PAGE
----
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Semantic and frontotemporal dementias

Glasgow, November 2009. Semantic and frontotemporal dementias. Julie Snowden. Cerebral Function Unit Greater Manchester Neuroscience Centre Salford Royal Foundation Trust. Historical Background. Clinical descriptions 1900s Pathology 1920s

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Semantic and frontotemporal dementias

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  1. Glasgow, November 2009 Semantic and frontotemporal dementias Julie Snowden Cerebral Function Unit Greater Manchester Neuroscience Centre Salford Royal Foundation Trust

  2. Historical Background Clinical descriptions 1900s Pathology 1920s Focal cerebral atrophy 1980s Localisationist Holistic Gestalt psychology Specialisation of function Neuropsychology

  3. Spatial orientation (mental map) Praxis Alzheimer’s disease (AD) Executive functions Social cognition Parietal Frontal Visual perception Occipital Temporal Language Frontotemporal lobar degeneration (FTLD) Episodic memory (events)

  4. Frontotemporal Lobar Degeneration Progressive aphasia Fronto-temporal dementia Semantic dementia

  5. Overview of Frontotemporal Lobar Degeneration • Onset in middle years (45-65) • Insidiously progressive • Affects both men and women • High familial incidence • Median duration 8 years (3-20)

  6. Clinical features • Few neurological signs  striatal signs but • May be associated with MND • Routine EEG normal • Focal change on structural / functional imaging

  7. Frontotemporal dementia • Breakdown in social, interpersonal conduct • Neglect of self-care and responsibilities • Emotional blunting, loss of insight • Repetitive, stereotyped behaviours • Hyperorality, dietary changes

  8. Plans/Goals Checking Organisation Attention Abstraction Flexibility New plan

  9. Planning Organisation Attention Abstraction Checking Flexibility Inertia/purposeless overactivity Disorganised behaviour Inattentive, distractible Concrete Poor self-monitoring, impaired insight Inflexible Loss of sympathy and empathy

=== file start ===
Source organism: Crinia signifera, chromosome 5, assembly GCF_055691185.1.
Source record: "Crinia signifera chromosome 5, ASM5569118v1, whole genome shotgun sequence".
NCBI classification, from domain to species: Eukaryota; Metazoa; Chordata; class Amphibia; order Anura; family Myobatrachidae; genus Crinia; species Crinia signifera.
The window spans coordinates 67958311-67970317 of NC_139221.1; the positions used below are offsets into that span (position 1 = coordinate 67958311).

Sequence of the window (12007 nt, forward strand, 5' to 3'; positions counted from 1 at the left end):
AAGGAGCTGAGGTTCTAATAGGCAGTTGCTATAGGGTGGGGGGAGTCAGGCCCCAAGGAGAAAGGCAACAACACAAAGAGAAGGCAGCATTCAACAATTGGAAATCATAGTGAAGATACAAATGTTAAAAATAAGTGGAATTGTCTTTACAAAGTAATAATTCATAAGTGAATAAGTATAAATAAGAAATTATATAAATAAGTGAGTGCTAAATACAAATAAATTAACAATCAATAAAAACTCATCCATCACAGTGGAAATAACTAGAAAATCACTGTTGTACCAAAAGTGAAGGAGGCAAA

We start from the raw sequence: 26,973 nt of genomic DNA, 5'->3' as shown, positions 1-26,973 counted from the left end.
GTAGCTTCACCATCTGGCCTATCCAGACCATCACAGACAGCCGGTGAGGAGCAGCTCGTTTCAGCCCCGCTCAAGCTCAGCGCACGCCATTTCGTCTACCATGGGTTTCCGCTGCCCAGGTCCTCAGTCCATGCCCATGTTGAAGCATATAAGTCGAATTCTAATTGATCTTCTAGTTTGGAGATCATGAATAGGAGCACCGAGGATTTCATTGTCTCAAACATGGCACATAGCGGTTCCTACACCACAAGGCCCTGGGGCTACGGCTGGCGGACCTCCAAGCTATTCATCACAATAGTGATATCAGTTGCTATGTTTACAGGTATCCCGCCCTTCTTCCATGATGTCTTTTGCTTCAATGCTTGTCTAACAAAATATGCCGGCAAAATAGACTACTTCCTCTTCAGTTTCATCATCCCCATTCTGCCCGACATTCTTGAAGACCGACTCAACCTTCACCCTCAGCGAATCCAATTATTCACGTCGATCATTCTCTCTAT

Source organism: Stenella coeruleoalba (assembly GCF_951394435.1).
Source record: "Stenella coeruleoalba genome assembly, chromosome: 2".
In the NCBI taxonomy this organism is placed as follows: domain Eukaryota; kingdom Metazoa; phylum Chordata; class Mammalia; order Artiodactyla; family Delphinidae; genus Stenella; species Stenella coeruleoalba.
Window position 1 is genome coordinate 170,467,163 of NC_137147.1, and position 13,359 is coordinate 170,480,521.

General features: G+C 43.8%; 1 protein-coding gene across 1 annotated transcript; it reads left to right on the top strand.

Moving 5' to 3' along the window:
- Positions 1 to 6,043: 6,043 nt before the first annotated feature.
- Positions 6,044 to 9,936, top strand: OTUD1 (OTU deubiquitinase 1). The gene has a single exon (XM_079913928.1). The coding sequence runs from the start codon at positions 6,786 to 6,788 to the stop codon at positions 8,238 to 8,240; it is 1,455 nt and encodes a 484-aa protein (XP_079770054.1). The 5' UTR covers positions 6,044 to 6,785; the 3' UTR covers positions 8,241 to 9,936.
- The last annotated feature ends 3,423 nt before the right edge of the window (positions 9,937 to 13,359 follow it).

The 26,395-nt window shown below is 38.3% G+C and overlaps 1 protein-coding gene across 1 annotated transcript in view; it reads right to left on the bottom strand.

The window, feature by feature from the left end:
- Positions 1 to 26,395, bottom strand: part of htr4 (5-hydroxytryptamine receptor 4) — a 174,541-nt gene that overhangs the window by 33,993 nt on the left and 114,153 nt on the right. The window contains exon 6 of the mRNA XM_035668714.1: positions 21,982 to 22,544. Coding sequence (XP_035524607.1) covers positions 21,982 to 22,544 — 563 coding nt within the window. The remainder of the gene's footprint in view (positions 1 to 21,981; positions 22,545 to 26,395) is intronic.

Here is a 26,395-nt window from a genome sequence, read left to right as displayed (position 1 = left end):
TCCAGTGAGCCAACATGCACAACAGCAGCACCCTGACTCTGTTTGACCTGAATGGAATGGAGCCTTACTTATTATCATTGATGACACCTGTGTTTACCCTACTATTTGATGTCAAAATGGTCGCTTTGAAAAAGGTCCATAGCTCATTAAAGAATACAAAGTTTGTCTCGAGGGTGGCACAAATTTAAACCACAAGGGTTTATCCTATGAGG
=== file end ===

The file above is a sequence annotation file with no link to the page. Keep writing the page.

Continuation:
10. Wisconsin Card Sorting Test

  11. Weigls blocks Perseverative Dismantling behaviour shape, colour, motif

  12. Brixton spatial anticipation test 2 3 4 5 1 6 7 9 10 8 Burgess & Shallice, 1997

  13. Picture sequencing Verbal fluency • Animals • “Billy the budgie • and Spot the dog” • F words • “Frank – my brother” Concrete, rule violations

  14. Design fluency in FTD novel, abstract, 4-lines Perseverations, rule violations, concrete

  15. Dorsolateral Apathy, inertia Blunting Executive impairment severe Phenotypic variation in FTD Orbital Disinhibited, fatuous Executive impairment mild

  16. AD copy FTD copy

  17. MRI coronals SPECT coronal sagittal FTD

  18. MRI coronals SPECT coronal sagittal AD

  19. Cognition in FTD and AD

  20. Qualitative performance characteristics in FTD • Impulsivity, inattention • Economy of effort, lack of persistence • Concreteness of thought • Perseverative response • Unconstrained by goal – rule violations

  21. Non-tau Ubiquitinated neurones microvacuolation Tau Pick bodies in neurones Pick cells Neurofibrillary tangle-like in neurones and glia Frontotemporal lobar degeneration Ubiquitin protein: TDP-43 protein (Arai et al. 2006)

  22. Parietal Frontal Occipital Temporal Frontotemporal lobar degeneration (FTLD) Semantic dementia: overview • Circumscribed, multimodal disorder of meaning • Bilateral, often asymmetric degeneration of the anterior temporal lobes -especially inferior temporal gyri • Part of spectrum of FTLD SD

  23. Semantic dementia Impaired Word meaning naming comprehension phonology syntax speech fluency Preserved

  24. Language Naming “A nice little dog” Superordinate, coordinate, descriptive, omission errors No TOT effect/effortful word search No benefit from phonemic cueing Comprehension “rabbit ..what’s rabbit?” Partial/degraded knowledge Which is the rabbit? X 

  25. Impaired Recognition of: faces, objects nonverbal sounds smells, tastes tactile stimuli Perception of sensory stimuli Semantic loss - multimodal Preserved

  26. Perceptual matching  Category matching X

  27. SD drawing

  28. Nature of memory impairment word and object meaning facts, world knowledge memory for autobiographical events Impaired Preserved

  29. SEMANTIC DEMENTIA Bilateral temporal lobe atrophy

  30. Behaviour in semantic dementia • Narrowed behavioural repertoire • Preoccupations • Personal hobby e.g. painting, dress making • Word and number games, jigsaws, Sudoku • Preference for routine • Clockwatching, time bound More compulsive than frontotemporal dementia

  31. Narrowed world view • Self-centredness • Reduced sympathy and empathy

  32. Questions • What determines what is lost and retained? • What is the relationship between knowledge in different modalities? – amodal vs. multi-modal models • What is the relationship between knowledge and experience (semantic-episodic memory)?

  33. rabbit ? Animal

  34. Margaret Thatcher

  35. Elvis Presley

  36. Famous face and name recognition id = provides identifying information fam = reports familiarity

  37. MR and SPECT imaging Left > right Right > left

  38. Name and Face Identity % correct Temporal lobe atrophy

  39. Name and Face Familiarity % Temporal lobe atrophy

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